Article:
Dog sniffing and tracking through tall grass

Training the next generation of K9 super sleuths

Baker Tilly Wishes grant supports life-saving search and rescue efforts.

Baker Tilly Wishes grant supports life-saving search and rescue efforts

When a person goes missing, sometimes the only trail to follow is a scent. Tracking dogs are the best tool for the job, equipped with the ability to pick up scents over several miles and follow trails that are days old.  

When a community in West Virginia lacked proper search and rescue resources, a group of volunteers created a solution — K9 Search & Rescue Services of West Virginia. For Malinda Hayes, administrative team member in our Charleston, West Virginia office, supporting the organization’s work also supports her daughter Shannon. A paramedic and volunteer firefighter, Shannon is working with the search and rescue not-for-profit to train Raider, her 1-year-old bloodhound.  

To be a member of the not-for-profit organization, both the volunteers and dogs must be fully certified and available 24/7 to coordinate with emergency response agencies. The all-volunteer group includes 15 volunteers and 10 dogs with breeds including bloodhounds, labs, border collies and a lab/Weimaraner mix. 

Malinda got involved in training activities from the beginning, and when the opportunity came to apply for a Baker Tilly Wishes grant, she jumped at the chance. 

Training Raider 

“I had the opportunity to be the first search ‘victim’ for my daughter’s puppy, Raider. He did so well in his first trainings, and he’s getting even better,” Malinda said. “It's not just smell this and go find, there’s a lot of training involved to get them ready for these situations.” 

Each training session involves taking a cloth or object and rubbing it on the subject to be found, so the dog has a base scent to follow. As their searching abilities increase, tracking dogs are challenged to follow trails in inclement weather conditions and with other competing scents that may distract them. When the dogs are successful in their search, they are rewarded with treats and praise.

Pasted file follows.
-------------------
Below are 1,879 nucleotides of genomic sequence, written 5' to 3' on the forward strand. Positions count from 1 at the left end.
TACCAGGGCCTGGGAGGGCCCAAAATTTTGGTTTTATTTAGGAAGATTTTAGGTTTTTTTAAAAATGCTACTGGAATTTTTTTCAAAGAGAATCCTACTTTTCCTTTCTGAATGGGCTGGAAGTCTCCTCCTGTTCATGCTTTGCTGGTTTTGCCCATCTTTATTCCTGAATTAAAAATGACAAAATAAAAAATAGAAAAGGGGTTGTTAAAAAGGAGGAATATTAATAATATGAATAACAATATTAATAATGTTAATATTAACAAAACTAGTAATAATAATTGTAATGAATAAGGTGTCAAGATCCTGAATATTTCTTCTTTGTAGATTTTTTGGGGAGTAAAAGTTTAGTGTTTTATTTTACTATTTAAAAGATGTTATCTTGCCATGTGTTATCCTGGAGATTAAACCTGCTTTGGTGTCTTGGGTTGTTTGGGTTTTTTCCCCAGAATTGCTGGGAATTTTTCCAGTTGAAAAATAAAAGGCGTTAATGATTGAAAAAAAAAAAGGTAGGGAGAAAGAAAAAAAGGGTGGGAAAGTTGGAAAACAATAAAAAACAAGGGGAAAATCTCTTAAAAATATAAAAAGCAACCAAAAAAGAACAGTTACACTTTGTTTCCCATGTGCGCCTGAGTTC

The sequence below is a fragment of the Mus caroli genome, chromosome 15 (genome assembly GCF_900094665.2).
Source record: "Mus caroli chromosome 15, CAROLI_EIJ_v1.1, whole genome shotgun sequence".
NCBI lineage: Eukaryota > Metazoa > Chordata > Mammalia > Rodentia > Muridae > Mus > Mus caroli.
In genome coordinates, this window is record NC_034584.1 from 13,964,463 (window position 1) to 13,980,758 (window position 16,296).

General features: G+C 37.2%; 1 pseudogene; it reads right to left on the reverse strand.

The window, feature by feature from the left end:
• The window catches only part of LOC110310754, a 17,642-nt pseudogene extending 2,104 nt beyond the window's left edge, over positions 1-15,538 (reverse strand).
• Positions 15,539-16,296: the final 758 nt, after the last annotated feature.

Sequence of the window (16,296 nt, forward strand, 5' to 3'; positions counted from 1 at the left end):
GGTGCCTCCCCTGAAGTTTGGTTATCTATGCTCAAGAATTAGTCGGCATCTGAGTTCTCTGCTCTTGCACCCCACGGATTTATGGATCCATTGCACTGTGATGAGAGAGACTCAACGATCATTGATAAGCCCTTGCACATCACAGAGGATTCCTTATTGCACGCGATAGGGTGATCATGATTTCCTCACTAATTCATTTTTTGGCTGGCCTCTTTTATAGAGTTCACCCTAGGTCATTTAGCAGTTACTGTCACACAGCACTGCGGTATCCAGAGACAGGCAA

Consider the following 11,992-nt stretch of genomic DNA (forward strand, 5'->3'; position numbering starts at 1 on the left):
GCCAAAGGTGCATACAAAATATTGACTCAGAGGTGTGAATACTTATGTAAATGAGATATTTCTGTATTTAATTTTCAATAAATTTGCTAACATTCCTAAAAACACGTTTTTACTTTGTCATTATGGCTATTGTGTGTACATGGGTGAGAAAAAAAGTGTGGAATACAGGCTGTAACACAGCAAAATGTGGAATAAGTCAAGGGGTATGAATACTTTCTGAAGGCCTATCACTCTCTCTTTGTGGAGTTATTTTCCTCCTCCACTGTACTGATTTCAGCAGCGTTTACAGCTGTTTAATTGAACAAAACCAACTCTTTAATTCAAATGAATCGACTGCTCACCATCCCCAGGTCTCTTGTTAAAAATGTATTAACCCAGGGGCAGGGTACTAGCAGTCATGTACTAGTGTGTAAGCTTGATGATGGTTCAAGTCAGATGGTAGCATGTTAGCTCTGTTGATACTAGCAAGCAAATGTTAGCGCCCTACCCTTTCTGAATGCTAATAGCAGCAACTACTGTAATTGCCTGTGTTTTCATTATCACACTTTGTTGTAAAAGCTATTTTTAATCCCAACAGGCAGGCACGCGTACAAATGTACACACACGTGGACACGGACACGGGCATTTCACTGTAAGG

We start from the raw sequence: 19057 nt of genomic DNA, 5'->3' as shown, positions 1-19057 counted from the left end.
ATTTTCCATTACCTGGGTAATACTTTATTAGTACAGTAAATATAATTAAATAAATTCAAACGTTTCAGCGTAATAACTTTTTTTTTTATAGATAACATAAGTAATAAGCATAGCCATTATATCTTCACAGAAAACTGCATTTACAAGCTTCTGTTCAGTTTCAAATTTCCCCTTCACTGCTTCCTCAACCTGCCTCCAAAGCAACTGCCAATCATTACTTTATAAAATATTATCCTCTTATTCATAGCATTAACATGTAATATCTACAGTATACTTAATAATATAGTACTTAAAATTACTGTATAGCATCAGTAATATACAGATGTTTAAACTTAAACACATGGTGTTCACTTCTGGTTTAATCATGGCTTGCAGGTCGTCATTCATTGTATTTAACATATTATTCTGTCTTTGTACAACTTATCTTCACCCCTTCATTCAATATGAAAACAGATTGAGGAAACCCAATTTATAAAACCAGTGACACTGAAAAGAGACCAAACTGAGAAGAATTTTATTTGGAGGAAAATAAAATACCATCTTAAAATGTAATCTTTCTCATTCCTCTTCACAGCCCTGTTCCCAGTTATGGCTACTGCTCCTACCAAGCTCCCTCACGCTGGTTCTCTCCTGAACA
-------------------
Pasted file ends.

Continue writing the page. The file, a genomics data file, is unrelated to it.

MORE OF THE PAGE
Raider will be fully certified in the spring as a K9 search and rescue dog, and ongoing training will help maintain the dog’s ability to distinguish scents and find missing or deceased persons. 

One grant goes a long way 

“The passion my daughter has for this is amazing. She tried so hard to get the dog and spends so much time caring for him and training him,” she said.  

The $10,000 Wishes grant will allow the organization to purchase additional safety equipment for the dogs and handlers, including GPS systems and a mobile command center with supplies, cots, and radio chargers to assist in overnight searches. 

“The team is especially excited to purchase higher-powered radios, it’ll help extend searches over wider areas,” Malinda added. “This grant will go a long way for them.” 

Malinda has total confidence in her daughter. “Thanks to all the training Shannon and Raider have done, I truly believe they’re going to save somebody.”